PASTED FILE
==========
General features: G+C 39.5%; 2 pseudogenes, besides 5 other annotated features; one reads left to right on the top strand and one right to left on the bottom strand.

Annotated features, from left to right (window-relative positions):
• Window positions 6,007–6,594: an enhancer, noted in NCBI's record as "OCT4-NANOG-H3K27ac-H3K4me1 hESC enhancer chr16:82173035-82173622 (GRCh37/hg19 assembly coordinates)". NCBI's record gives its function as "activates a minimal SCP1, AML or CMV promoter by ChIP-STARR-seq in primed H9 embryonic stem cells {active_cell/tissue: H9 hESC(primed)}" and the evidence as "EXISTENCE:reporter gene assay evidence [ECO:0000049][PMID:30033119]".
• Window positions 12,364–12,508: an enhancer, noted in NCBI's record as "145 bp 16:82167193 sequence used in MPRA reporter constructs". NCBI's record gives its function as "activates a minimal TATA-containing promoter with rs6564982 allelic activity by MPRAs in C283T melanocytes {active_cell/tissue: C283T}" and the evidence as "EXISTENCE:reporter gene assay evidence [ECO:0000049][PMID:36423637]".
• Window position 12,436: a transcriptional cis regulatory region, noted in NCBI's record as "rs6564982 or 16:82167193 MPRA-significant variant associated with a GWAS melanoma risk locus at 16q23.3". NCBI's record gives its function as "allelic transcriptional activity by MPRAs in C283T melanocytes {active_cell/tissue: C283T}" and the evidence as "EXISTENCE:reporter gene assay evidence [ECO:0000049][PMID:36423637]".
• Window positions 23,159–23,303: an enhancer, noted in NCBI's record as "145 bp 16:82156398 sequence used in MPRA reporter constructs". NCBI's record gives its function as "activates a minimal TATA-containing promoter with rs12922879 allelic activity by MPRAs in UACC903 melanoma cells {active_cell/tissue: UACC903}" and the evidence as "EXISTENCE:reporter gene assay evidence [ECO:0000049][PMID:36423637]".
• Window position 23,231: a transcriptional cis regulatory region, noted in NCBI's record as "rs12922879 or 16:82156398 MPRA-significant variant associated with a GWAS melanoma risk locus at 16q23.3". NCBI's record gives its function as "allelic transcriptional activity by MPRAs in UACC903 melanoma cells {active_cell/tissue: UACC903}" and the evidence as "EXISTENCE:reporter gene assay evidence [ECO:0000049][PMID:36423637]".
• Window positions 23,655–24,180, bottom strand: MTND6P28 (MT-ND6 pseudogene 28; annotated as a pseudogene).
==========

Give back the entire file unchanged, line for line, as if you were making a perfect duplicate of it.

General features: G+C 39.5%; 2 pseudogenes, besides 5 other annotated features; one reads left to right on the top strand and one right to left on the bottom strand.

Annotated features, from left to right (window-relative positions):
• Window positions 6,007–6,594: an enhancer, noted in NCBI's record as "OCT4-NANOG-H3K27ac-H3K4me1 hESC enhancer chr16:82173035-82173622 (GRCh37/hg19 assembly coordinates)". NCBI's record gives its function as "activates a minimal SCP1, AML or CMV promoter by ChIP-STARR-seq in primed H9 embryonic stem cells {active_cell/tissue: H9 hESC(primed)}" and the evidence as "EXISTENCE:reporter gene assay evidence [ECO:0000049][PMID:30033119]".
• Window positions 12,364–12,508: an enhancer, noted in NCBI's record as "145 bp 16:82167193 sequence used in MPRA reporter constructs". NCBI's record gives its function as "activates a minimal TATA-containing promoter with rs6564982 allelic activity by MPRAs in C283T melanocytes {active_cell/tissue: C283T}" and the evidence as "EXISTENCE:reporter gene assay evidence [ECO:0000049][PMID:36423637]".
• Window position 12,436: a transcriptional cis regulatory region, noted in NCBI's record as "rs6564982 or 16:82167193 MPRA-significant variant associated with a GWAS melanoma risk locus at 16q23.3". NCBI's record gives its function as "allelic transcriptional activity by MPRAs in C283T melanocytes {active_cell/tissue: C283T}" and the evidence as "EXISTENCE:reporter gene assay evidence [ECO:0000049][PMID:36423637]".
• Window positions 23,159–23,303: an enhancer, noted in NCBI's record as "145 bp 16:82156398 sequence used in MPRA reporter constructs". NCBI's record gives its function as "activates a minimal TATA-containing promoter with rs12922879 allelic activity by MPRAs in UACC903 melanoma cells {active_cell/tissue: UACC903}" and the evidence as "EXISTENCE:reporter gene assay evidence [ECO:0000049][PMID:36423637]".
• Window position 23,231: a transcriptional cis regulatory region, noted in NCBI's record as "rs12922879 or 16:82156398 MPRA-significant variant associated with a GWAS melanoma risk locus at 16q23.3". NCBI's record gives its function as "allelic transcriptional activity by MPRAs in UACC903 melanoma cells {active_cell/tissue: UACC903}" and the evidence as "EXISTENCE:reporter gene assay evidence [ECO:0000049][PMID:36423637]".
• Window positions 23,655–24,180, bottom strand: MTND6P28 (MT-ND6 pseudogene 28; annotated as a pseudogene).